▼ Heb “shall be used for any work”; cf. NIV, NLT “may be used for any other purpose.”but you must certainly never eat it. 25 If anyone eats fat from the animal from which he presents a gift to the Lord, that person will be cut off from his people. ▼ 26 And you must not eat any blood of the birds or the domesticated land animals in any of the places where you live. ▼
▼ Heb “and any blood you must not eat in any of your dwelling places, to the bird and to the animal.”27 Any person who eats any blood – that person will be cut off from his people.’” ▼
Priestly Portions of Peace Offerings28 Then the Lord spoke to Moses: ▼ 29 “Tell the Israelites, ‘The one who presents his peace offering sacrifice to the Lord must bring his offering to the Lord from his peace offering sacrifice. 30 With his own hands he must bring the Lord’s gifts. He must bring the fat with the breast ▼
▼ Heb “on the breast.”to wave the breast as a wave offering before the Lord, ▼
▼ Many Hebrew mss and some versions (esp. the LXX) limit the offerings in the last part of this verse to the fat portions, specifically, the fat and the fat lobe of the liver (see the BHS footnote). The verse is somewhat awkward in Hebrew but nevertheless correct.▼
▼ Heb “the breast to wave it, a wave offering before the Lord.” Other possible translations are “to elevate the breast [as] an elevation offering before the Lord” (cf. NRSV) or “to present the breast [as] a presentation offering before the Lord.” See J. E. Hartley, Leviticus (WBC), 91, J. Milgrom, Leviticus (AB), 1:430–31, 461–72, and R. E. Averbeck, NIDOTTE 3:63–67.31 and the priest must offer the fat up in smoke on the altar, but the breast will belong to Aaron and his sons. 32 The right thigh you must give as a contribution offering ▼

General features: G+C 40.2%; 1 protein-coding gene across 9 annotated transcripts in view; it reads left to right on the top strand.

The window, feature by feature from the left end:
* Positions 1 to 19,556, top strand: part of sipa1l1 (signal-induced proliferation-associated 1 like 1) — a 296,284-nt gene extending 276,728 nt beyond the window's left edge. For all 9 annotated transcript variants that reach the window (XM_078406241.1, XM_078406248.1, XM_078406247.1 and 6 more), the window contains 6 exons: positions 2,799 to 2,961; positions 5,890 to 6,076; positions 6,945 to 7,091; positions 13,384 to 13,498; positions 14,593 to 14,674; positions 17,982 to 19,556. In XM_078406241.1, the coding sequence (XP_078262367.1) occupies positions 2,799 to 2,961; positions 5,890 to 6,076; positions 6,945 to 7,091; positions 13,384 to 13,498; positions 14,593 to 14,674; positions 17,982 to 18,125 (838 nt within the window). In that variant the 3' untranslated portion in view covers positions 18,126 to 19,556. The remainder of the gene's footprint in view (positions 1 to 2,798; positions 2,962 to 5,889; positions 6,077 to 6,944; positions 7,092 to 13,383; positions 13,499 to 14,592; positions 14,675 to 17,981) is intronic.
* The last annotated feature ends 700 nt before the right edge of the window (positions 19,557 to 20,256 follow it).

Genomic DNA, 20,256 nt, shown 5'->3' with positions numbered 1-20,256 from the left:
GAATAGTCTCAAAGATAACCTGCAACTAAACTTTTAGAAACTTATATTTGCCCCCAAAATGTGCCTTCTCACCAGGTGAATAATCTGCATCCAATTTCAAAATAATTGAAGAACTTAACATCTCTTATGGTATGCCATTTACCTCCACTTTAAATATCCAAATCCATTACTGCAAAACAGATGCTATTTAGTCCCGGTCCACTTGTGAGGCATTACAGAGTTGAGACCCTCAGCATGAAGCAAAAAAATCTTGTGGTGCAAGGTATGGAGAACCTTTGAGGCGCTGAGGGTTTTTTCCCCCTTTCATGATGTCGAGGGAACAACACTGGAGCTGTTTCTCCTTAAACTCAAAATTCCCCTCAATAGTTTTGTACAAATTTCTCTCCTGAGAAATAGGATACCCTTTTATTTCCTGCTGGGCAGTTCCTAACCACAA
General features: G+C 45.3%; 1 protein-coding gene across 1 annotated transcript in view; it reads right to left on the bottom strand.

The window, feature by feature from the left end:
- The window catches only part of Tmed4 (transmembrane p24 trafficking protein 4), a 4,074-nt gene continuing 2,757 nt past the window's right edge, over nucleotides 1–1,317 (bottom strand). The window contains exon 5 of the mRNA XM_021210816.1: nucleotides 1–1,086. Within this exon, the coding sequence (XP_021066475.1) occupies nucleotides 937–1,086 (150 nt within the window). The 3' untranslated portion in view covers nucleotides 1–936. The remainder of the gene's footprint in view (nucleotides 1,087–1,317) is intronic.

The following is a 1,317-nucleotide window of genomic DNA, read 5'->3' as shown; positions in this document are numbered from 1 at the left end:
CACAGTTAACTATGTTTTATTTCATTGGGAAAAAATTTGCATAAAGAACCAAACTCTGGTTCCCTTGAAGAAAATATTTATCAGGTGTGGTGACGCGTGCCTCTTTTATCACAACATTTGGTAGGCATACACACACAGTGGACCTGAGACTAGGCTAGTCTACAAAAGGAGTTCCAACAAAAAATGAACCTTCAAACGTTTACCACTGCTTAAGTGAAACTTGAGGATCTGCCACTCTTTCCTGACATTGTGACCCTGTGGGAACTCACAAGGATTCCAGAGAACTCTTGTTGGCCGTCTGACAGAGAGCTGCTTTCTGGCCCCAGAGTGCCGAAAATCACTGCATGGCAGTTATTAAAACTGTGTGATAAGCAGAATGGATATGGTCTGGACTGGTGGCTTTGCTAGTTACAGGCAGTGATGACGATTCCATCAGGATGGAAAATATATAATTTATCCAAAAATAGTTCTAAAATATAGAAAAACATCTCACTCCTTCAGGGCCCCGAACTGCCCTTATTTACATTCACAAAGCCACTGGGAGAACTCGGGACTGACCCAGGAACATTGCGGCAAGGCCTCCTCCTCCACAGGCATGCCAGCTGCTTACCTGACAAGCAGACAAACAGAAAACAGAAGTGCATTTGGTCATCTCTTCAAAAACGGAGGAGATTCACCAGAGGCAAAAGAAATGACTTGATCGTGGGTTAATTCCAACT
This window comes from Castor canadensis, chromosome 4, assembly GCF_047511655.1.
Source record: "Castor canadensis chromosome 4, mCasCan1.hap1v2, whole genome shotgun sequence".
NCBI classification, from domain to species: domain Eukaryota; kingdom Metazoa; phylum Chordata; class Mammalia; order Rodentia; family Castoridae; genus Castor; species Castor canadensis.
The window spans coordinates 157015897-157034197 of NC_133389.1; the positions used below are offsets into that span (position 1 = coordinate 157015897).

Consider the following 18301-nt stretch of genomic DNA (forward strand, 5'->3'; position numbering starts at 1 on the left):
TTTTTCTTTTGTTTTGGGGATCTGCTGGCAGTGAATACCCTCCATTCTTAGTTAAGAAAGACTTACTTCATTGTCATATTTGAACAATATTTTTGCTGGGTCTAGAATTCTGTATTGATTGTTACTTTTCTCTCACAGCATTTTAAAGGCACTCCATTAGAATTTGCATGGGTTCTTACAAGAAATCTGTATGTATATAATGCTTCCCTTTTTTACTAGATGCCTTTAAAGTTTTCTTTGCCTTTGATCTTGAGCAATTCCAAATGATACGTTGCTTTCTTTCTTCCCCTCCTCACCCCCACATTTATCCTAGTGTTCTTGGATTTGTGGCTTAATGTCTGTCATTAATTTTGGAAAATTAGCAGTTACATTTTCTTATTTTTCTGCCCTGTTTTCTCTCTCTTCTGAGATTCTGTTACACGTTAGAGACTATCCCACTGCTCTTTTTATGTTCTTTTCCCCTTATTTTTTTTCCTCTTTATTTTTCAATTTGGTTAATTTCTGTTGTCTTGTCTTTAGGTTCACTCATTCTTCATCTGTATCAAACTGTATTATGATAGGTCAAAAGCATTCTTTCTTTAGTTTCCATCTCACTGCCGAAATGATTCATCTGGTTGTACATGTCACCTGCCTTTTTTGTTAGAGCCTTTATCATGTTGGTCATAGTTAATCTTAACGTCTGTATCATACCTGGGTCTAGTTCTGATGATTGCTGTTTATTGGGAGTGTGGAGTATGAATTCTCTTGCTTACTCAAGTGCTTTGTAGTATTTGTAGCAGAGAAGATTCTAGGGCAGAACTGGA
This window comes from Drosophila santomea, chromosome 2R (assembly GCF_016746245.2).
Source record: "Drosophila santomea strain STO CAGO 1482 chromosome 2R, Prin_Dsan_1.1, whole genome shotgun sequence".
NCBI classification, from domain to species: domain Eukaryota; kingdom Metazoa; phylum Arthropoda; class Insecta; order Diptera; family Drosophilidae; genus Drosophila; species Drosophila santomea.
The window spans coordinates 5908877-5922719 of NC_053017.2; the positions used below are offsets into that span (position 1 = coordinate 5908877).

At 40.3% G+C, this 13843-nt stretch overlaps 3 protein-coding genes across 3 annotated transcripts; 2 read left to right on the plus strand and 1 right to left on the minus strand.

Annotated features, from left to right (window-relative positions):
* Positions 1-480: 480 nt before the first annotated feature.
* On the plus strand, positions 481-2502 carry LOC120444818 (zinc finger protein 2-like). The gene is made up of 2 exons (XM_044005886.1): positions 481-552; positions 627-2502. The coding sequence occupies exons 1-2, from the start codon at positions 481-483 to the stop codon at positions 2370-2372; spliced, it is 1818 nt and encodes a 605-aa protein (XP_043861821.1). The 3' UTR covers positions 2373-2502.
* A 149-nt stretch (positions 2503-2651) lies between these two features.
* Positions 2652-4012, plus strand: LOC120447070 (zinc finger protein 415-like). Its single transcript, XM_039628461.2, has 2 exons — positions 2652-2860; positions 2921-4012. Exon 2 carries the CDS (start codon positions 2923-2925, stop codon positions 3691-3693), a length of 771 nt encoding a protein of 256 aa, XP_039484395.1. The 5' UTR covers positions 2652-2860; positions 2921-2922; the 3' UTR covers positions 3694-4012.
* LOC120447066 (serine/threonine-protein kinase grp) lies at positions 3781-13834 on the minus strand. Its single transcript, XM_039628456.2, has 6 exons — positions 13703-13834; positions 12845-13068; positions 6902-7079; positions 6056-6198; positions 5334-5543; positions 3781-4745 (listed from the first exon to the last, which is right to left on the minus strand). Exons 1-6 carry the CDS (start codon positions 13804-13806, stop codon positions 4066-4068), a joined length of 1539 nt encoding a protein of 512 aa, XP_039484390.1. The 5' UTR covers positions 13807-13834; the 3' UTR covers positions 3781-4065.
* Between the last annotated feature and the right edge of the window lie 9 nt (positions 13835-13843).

▼ Older English versions (e.g., KJV, ASV) translate this Hebrew term (תְּרוּמָה, terumah) “heave offering,” derived from the idea of “to raise, to lift” found in the verbal root (cf. NAB “a raised offering”). “Contribution offering” is a better English rendering because it refers to something “taken out from” (i.e., “lifted up from”; cf. the Hebrew term הֵרִים (herim) in, e.g., Lev 2:9; 4:8, etc.) the offering as a special contribution to the specific priest who presided over the offering procedures in any particular instance (see the next verse and R. E. Averbeck, NIDOTTE 4:335–37). Cf. TEV “as a special contribution”; NCV, NLT “as a gift.”to the priest from your peace offering sacrifices. 33 The one from Aaron’s sons who presents the blood of the peace offering and fat will have the right thigh as his share, 34 for the breast of the wave offering and the thigh of the contribution offering I have taken from the Israelites out of their peace offering sacrifices and have given them to Aaron the priest and to his sons from the people of Israel as a perpetual allotted portion.’” ▼
▼ Or “a perpetual regulation”; cf. NASB “as their due forever”; NRSV “as a perpetual due”; NLT “their regular share.”